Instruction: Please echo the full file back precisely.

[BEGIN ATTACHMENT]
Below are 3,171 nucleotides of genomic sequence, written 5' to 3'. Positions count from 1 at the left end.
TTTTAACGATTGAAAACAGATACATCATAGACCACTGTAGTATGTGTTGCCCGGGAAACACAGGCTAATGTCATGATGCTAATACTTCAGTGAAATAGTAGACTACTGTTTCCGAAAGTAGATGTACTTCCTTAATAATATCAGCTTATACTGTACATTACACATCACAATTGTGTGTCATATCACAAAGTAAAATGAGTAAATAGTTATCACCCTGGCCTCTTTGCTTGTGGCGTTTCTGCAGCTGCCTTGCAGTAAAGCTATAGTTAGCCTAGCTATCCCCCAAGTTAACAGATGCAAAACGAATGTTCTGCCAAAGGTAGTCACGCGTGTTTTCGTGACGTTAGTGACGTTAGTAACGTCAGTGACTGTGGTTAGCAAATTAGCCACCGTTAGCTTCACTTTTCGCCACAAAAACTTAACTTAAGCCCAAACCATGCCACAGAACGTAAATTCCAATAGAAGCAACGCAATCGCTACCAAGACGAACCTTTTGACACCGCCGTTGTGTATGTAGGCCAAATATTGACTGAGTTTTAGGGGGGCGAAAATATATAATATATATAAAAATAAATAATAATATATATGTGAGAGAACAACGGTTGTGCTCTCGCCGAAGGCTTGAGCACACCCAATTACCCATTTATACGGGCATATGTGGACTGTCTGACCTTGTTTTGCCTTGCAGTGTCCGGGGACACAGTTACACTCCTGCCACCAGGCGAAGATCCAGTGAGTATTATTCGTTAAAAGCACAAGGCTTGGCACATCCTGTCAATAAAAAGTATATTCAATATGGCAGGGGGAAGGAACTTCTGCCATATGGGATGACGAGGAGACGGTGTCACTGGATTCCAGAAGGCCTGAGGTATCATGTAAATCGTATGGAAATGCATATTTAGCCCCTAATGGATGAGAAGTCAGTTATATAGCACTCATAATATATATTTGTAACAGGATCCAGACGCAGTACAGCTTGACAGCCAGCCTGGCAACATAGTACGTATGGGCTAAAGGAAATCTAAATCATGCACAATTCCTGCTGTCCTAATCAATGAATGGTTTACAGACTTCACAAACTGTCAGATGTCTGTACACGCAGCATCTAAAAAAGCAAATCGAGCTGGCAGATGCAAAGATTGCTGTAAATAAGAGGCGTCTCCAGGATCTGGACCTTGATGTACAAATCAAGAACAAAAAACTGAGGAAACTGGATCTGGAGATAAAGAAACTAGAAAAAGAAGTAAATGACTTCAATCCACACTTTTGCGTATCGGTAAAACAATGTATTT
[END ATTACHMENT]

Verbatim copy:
Below are 3,171 nucleotides of genomic sequence, written 5' to 3'. Positions count from 1 at the left end.
TTTTAACGATTGAAAACAGATACATCATAGACCACTGTAGTATGTGTTGCCCGGGAAACACAGGCTAATGTCATGATGCTAATACTTCAGTGAAATAGTAGACTACTGTTTCCGAAAGTAGATGTACTTCCTTAATAATATCAGCTTATACTGTACATTACACATCACAATTGTGTGTCATATCACAAAGTAAAATGAGTAAATAGTTATCACCCTGGCCTCTTTGCTTGTGGCGTTTCTGCAGCTGCCTTGCAGTAAAGCTATAGTTAGCCTAGCTATCCCCCAAGTTAACAGATGCAAAACGAATGTTCTGCCAAAGGTAGTCACGCGTGTTTTCGTGACGTTAGTGACGTTAGTAACGTCAGTGACTGTGGTTAGCAAATTAGCCACCGTTAGCTTCACTTTTCGCCACAAAAACTTAACTTAAGCCCAAACCATGCCACAGAACGTAAATTCCAATAGAAGCAACGCAATCGCTACCAAGACGAACCTTTTGACACCGCCGTTGTGTATGTAGGCCAAATATTGACTGAGTTTTAGGGGGGCGAAAATATATAATATATATAAAAATAAATAATAATATATATGTGAGAGAACAACGGTTGTGCTCTCGCCGAAGGCTTGAGCACACCCAATTACCCATTTATACGGGCATATGTGGACTGTCTGACCTTGTTTTGCCTTGCAGTGTCCGGGGACACAGTTACACTCCTGCCACCAGGCGAAGATCCAGTGAGTATTATTCGTTAAAAGCACAAGGCTTGGCACATCCTGTCAATAAAAAGTATATTCAATATGGCAGGGGGAAGGAACTTCTGCCATATGGGATGACGAGGAGACGGTGTCACTGGATTCCAGAAGGCCTGAGGTATCATGTAAATCGTATGGAAATGCATATTTAGCCCCTAATGGATGAGAAGTCAGTTATATAGCACTCATAATATATATTTGTAACAGGATCCAGACGCAGTACAGCTTGACAGCCAGCCTGGCAACATAGTACGTATGGGCTAAAGGAAATCTAAATCATGCACAATTCCTGCTGTCCTAATCAATGAATGGTTTACAGACTTCACAAACTGTCAGATGTCTGTACACGCAGCATCTAAAAAAGCAAATCGAGCTGGCAGATGCAAAGATTGCTGTAAATAAGAGGCGTCTCCAGGATCTGGACCTTGATGTACAAATCAAGAACAAAAAACTGAGGAAACTGGATCTGGAGATAAAGAAACTAGAAAAAGAAGTAAATGACTTCAATCCACACTTTTGCGTATCGGTAAAACAATGTATTT